Hidalgo Families

The Spanish word hidalgo is a modern contraction of the word hijodalgo – literally “son of something” – and expressed the idea that hidalgos had a known lineage and established family line. Hidalguía could be proven by providing witnesses to state under oath that the plaintiffs’ father and grandfather had been hidalgos, that they came from a lineage of Christians that were loyal to the crown during the constant wars against Muslims, and that their status was common knowledge in the area. The plaintiffs' town council, joined by a prosecutor for the monarchy, would usually contest the claim by alleging that the plaintiffs or their ancestors had not fulfilled their obligations as hidalgos, or had voluntarily paid their taxes in the past, or were of Jewish, Muslim, or illegitimate descent. If any one of these allegations proved to be true, it would nullify the plaintiffs’ claims to hidalguía.[4] 

Because hidalguía was only inheritable through the paternal line, many cartas ejecutorias focus on proving and illustrating relationships between fathers and sons. The first three highlighted in this section reveal other family structures that were perhaps not as common among hidalgos. The hidalgos represented here include a single woman, the son of a village priest, and a man who had to prove that his cousin's carta ejecutoria applied to him, too.

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Carta executoria de hidalguía dada a pedimiento de doña Guiomar de Alarcón Ulloa vezina de Jaén, 1593.

Guiomar de Alarcón Ulloa

This carta ejecutoria issues a patent of nobility in favour of Doña Guiomar de Alarcón Ulloa, resident of the town of Jaén in Andalucía. The document states that she was the daughter of deceased parents Diego Hernandez de Ulloa and Doña Catalina de Quintana, granddaughter of Pedro Hernandez de Ulloa and Doña María de Alfaro, and great-granddaughter of Diego Hernandez de Ulloa and Doña Catalina Lopez de Molina. Her six siblings are also mentioned in the document: Diego Hernandez de Ulloa, Luis de Arquellada Ulloa, Pedro Hernandez Ulloa, doña María Alfaro Ulloa, Doña Luisa de Ulloa and Doña Catalina de Ulloa.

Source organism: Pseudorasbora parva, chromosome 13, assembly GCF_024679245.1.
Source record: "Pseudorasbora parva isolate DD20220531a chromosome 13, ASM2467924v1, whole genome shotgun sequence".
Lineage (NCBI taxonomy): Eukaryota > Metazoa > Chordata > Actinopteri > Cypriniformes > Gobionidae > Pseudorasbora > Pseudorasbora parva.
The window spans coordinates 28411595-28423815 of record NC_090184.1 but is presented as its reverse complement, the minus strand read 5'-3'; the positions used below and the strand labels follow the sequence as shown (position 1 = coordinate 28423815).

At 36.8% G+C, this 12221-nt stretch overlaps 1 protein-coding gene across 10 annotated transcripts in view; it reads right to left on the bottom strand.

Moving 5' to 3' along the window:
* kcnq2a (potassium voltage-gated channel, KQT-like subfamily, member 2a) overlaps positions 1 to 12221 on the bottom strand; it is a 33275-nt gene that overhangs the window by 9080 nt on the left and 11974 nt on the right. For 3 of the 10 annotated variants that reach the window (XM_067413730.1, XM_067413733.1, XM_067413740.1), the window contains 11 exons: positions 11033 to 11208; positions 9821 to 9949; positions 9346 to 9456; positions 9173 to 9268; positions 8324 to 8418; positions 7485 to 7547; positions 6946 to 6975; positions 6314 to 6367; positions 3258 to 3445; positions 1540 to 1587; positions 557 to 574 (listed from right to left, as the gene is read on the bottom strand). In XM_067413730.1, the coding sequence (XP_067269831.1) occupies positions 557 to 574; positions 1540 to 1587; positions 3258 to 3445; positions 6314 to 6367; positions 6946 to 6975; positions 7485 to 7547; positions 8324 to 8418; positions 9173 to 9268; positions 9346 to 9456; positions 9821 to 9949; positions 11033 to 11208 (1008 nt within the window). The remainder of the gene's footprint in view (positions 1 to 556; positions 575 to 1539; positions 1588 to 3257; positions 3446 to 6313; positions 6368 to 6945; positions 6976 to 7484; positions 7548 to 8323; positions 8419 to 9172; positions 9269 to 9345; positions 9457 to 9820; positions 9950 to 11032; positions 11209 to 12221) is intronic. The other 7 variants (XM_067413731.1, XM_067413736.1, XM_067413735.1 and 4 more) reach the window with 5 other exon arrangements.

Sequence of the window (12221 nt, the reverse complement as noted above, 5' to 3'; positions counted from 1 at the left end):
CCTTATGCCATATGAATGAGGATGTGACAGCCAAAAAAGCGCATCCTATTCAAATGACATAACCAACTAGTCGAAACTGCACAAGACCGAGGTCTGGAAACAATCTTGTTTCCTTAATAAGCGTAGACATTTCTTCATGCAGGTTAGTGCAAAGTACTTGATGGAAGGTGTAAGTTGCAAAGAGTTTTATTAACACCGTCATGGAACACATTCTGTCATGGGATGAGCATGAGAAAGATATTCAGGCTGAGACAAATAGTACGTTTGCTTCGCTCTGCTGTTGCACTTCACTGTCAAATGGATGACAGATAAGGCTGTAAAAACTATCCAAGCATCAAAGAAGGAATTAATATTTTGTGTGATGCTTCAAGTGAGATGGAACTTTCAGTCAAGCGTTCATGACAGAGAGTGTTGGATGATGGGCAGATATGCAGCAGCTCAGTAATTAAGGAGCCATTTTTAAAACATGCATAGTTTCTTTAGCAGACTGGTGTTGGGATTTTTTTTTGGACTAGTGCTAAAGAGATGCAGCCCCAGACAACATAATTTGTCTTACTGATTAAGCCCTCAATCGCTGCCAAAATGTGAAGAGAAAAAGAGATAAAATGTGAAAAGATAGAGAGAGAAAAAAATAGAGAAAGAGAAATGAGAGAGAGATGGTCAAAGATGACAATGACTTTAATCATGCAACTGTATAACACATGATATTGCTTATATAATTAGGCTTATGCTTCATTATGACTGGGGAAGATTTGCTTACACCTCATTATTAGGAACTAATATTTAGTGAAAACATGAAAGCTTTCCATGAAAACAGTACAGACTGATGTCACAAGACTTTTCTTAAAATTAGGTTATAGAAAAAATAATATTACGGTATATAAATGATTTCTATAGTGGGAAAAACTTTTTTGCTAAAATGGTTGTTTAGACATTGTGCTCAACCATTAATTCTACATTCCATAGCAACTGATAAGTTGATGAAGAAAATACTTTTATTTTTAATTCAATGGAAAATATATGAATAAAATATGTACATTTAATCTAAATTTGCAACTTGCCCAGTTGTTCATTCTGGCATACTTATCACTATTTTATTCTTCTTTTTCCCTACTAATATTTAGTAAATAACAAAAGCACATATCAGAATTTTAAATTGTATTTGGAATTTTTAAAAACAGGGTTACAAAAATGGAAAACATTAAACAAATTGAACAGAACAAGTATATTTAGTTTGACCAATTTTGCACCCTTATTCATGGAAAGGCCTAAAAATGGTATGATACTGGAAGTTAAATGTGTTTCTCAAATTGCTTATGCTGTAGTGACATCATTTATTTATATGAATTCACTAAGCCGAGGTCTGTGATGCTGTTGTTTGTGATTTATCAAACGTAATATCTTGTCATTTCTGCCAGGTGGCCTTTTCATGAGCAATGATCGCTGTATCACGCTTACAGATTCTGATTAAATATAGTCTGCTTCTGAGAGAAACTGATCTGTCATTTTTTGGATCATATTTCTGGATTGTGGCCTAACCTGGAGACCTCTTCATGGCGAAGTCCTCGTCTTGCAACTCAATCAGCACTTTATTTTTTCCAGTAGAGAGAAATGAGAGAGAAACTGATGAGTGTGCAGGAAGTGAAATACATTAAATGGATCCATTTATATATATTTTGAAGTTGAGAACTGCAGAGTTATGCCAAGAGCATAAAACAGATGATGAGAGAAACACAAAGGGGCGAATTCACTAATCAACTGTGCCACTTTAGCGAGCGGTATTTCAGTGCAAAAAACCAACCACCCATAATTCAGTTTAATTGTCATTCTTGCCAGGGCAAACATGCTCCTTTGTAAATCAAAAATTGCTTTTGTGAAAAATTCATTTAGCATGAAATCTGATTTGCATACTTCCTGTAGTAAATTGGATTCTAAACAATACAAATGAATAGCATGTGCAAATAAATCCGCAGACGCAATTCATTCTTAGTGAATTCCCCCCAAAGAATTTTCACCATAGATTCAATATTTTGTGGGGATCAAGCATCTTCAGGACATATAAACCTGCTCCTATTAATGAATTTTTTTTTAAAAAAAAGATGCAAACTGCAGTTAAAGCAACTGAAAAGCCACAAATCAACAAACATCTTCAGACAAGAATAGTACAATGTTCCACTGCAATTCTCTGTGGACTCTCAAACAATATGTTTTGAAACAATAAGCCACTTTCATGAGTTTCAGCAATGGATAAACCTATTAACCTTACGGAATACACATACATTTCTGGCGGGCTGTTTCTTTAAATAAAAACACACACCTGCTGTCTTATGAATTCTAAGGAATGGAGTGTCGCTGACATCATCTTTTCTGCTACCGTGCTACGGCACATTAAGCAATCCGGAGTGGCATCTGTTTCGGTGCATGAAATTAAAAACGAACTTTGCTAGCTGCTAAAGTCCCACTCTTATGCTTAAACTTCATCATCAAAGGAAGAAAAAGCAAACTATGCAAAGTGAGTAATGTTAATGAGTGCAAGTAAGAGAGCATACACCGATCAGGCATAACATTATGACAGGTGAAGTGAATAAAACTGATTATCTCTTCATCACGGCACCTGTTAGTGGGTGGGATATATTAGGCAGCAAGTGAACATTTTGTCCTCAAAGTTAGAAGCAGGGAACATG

The first part of the document deals with the proof of nobility of her father and uncle, Diego Hernández de Ulloa and Francisco de Ulloa, sons of Pedro Hernández de Ulloa, but really centers in the figure of their most noble ancestor, their grandfather Diego Hernández de Ulloa. Don Diego fought, almost a hundred years before this document was created, against the so-called “moors” during the war of Isabella and Ferdinand, the Catholic Monarchs. Some witnesses retell in their testimonies the story of how he defended the fortress of “Monte Xicar” (now called Montejícar) five years before of the fall of Granada. He was the alcaide (warden) of the fortress, and the carta ejecutoria includes copies of letters that were sent to him by both Queen Isabel and King Fernando. An exchange with Prince Juan is also mentioned. He is described by the witnesses as a brave and noble man, beloved and respected by everyone in Jaén. It is interesting to note that an important proof of nobility for Don Diego is the fact that he fought for Queen Isabel, who is mentioned with the utmost respect.

Doña Guiomar, as well as her sisters, mother, grandmother and great-grandmother, are only briefly mentioned. The fact that she asked for this document to be issued in her name, tells us that she had no man by her side, to fight for her rights. Her father is mentioned in the second half of the document as “deceased,” several times. The siblings are described by a witness as “minors,” which could mean she was the eldest surviving member of her family, which could explain why the ejecutoria includes her portrait, accompanied by a young girl, without the male members of her family by her side.